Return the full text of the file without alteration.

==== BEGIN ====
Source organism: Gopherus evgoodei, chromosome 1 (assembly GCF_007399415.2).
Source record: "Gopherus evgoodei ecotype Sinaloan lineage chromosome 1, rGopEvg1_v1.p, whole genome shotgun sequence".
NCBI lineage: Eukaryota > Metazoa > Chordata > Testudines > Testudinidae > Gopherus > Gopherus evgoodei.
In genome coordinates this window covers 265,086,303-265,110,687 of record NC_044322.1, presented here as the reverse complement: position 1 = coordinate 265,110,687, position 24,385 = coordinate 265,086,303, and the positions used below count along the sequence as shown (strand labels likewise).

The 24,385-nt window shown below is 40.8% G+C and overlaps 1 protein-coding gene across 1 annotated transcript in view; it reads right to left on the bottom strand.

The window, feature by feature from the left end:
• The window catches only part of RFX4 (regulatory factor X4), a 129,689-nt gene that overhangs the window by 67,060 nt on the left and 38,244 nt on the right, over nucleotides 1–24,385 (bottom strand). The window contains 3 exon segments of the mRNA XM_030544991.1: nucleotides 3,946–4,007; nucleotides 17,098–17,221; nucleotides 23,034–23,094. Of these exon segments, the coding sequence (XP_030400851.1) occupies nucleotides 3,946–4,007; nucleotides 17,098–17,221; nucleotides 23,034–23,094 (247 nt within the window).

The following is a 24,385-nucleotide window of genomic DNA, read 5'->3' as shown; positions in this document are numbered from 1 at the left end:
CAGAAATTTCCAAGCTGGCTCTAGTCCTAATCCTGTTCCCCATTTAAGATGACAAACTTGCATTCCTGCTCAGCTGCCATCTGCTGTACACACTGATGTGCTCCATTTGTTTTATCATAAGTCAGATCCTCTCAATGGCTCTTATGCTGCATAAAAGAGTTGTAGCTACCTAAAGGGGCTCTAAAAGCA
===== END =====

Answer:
Source organism: Gopherus evgoodei, chromosome 1 (assembly GCF_007399415.2).
Source record: "Gopherus evgoodei ecotype Sinaloan lineage chromosome 1, rGopEvg1_v1.p, whole genome shotgun sequence".
NCBI lineage: Eukaryota > Metazoa > Chordata > Testudines > Testudinidae > Gopherus > Gopherus evgoodei.
In genome coordinates this window covers 265,086,303-265,110,687 of record NC_044322.1, presented here as the reverse complement: position 1 = coordinate 265,110,687, position 24,385 = coordinate 265,086,303, and the positions used below count along the sequence as shown (strand labels likewise).

The 24,385-nt window shown below is 40.8% G+C and overlaps 1 protein-coding gene across 1 annotated transcript in view; it reads right to left on the bottom strand.

The window, feature by feature from the left end:
• The window catches only part of RFX4 (regulatory factor X4), a 129,689-nt gene that overhangs the window by 67,060 nt on the left and 38,244 nt on the right, over nucleotides 1–24,385 (bottom strand). The window contains 3 exon segments of the mRNA XM_030544991.1: nucleotides 3,946–4,007; nucleotides 17,098–17,221; nucleotides 23,034–23,094. Of these exon segments, the coding sequence (XP_030400851.1) occupies nucleotides 3,946–4,007; nucleotides 17,098–17,221; nucleotides 23,034–23,094 (247 nt within the window).

The following is a 24,385-nucleotide window of genomic DNA, read 5'->3' as shown; positions in this document are numbered from 1 at the left end:
CAGAAATTTCCAAGCTGGCTCTAGTCCTAATCCTGTTCCCCATTTAAGATGACAAACTTGCATTCCTGCTCAGCTGCCATCTGCTGTACACACTGATGTGCTCCATTTGTTTTATCATAAGTCAGATCCTCTCAATGGCTCTTATGCTGCATAAAAGAGTTGTAGCTACCTAAAGGGGCTCTAAAAGCA